'Hospital of the February Dead'
It is 220 kilometers (137 miles) from Tobruk to Al-Bayda. The transition of power did not go off as smoothly in Al-Bayda. The evidence of what was apparently a fierce battle covers the white tile floor in the regional airport terminal: shell casings, combat boots and first-aid supplies. There are also weapons crates and blood-spattered uniforms lying around, which belonged to African soldiers sent to quell the uprising among the residents of Al-Bayda. The windowpanes were shot to pieces.
Local residents say that the regime brought in about 400 soldiers from Chad, Sudan and Uganda on Russian Ilyushin aircraft three times last week, and that tanks were flown in from Tripoli. One of the tanks, now burned out, stands in front of the devastated airport.
Armed with sticks and metal bars, the rebels tried to stop the soldiers from marching into the town, says a young man from a nearby village. He filmed it all with a small camera, he adds.
Now they are lying side by side in beds in the hospital in Al-Bayda, the victims and the perpetrators in this revolution, with shattered faces and bullets in their stomachs. The hospital is now informally referred to as the "Hospital of the February Dead."
A Son Called Jihad
Issa Gobaili, 45, is in a room on the second floor. He is a portly, jovial man, the father of 10 children. There are tubes emerging from his abdomen, where Gadhafi's mercenaries shot out half his stomach and a kidney. Gobaili was at the airport with many others. They tried to talk to the strangers, but the foreign troops couldn't understand them, "not a word," he says. Eventually a scuffle erupted, and then the black soldiers began to shoot.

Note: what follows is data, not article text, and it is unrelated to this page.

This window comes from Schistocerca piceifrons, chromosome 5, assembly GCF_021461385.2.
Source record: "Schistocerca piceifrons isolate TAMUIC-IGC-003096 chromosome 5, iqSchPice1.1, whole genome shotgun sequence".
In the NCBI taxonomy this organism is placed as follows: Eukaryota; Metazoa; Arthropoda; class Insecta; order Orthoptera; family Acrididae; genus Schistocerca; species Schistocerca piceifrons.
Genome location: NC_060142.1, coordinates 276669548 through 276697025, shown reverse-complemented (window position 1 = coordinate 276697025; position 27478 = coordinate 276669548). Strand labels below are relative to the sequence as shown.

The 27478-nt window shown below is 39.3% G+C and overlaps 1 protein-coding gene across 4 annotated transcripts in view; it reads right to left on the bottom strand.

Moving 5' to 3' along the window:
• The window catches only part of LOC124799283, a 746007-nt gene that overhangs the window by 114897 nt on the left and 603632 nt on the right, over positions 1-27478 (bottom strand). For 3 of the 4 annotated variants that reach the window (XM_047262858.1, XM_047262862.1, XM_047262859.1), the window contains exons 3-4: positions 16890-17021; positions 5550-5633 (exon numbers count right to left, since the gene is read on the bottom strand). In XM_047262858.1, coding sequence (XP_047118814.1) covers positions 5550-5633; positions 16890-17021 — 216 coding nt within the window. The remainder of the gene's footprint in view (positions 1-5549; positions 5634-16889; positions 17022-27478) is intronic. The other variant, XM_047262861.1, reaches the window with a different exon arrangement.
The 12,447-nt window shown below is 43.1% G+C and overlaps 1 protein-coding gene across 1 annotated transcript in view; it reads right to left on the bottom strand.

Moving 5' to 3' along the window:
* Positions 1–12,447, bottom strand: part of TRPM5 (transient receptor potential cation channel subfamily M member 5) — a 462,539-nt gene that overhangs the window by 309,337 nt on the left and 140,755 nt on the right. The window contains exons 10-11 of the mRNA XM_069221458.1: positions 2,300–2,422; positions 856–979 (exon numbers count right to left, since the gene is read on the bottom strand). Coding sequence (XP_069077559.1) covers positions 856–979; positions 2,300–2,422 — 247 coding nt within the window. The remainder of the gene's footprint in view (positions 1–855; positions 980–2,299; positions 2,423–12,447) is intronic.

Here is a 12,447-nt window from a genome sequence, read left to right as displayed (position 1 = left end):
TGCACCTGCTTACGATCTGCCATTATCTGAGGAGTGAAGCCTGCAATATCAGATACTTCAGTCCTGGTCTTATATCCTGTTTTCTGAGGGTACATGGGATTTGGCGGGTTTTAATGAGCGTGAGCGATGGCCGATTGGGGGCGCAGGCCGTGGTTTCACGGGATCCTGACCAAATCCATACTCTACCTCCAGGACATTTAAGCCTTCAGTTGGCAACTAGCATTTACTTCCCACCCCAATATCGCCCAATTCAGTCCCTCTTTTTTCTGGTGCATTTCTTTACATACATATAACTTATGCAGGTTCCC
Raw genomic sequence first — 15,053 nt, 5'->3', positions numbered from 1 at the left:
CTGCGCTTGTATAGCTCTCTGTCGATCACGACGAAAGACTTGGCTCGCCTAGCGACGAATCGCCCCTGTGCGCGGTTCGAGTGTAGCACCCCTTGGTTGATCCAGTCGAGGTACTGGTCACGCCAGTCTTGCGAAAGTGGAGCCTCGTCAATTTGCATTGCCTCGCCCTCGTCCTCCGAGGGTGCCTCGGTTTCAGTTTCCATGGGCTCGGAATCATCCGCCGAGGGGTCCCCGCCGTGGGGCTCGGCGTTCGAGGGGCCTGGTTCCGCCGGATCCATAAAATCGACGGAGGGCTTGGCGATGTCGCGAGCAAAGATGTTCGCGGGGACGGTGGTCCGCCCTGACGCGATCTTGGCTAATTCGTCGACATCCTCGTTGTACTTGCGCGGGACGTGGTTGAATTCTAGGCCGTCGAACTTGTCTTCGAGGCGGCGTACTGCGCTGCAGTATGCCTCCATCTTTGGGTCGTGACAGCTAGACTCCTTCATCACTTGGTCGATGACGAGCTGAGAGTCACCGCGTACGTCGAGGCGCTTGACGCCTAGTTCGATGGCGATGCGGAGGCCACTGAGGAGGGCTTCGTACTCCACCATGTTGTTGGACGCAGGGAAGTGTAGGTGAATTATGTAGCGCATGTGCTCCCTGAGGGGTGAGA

"Gadhafi is no longer one of us," says Gobaili, lying in his hospital bed. "He has foreign mercenaries shoot at his own people. He no longer has a people." Gobaili's 10th child, a boy, was born a day before the battle. He named the child Jihad, which simply means "struggle."
But the Libyan soldiers also fought, mainly to protect the barracks. Snipers fired at protesters. A bullet hit Adris Sulaiman in the neck. It reemerged from his cheek, ripping off half of his nose in the process. An agricultural engineer by trade, Sulaiman has a gray beard and doesn't look like a revolutionary. But now he says things like: "Freedom is more important than my life."
There are many rumors circulating in Libya now. The doctors at the hospital say that the army offered its soldiers bonuses to shoot rebels -- thousands of dollars, a lot of money in Libya. The doctors have placed the wounded soldiers in beds in the gynecology department, far away from the victims. Arab men are unlikely to venture into a gynecology department.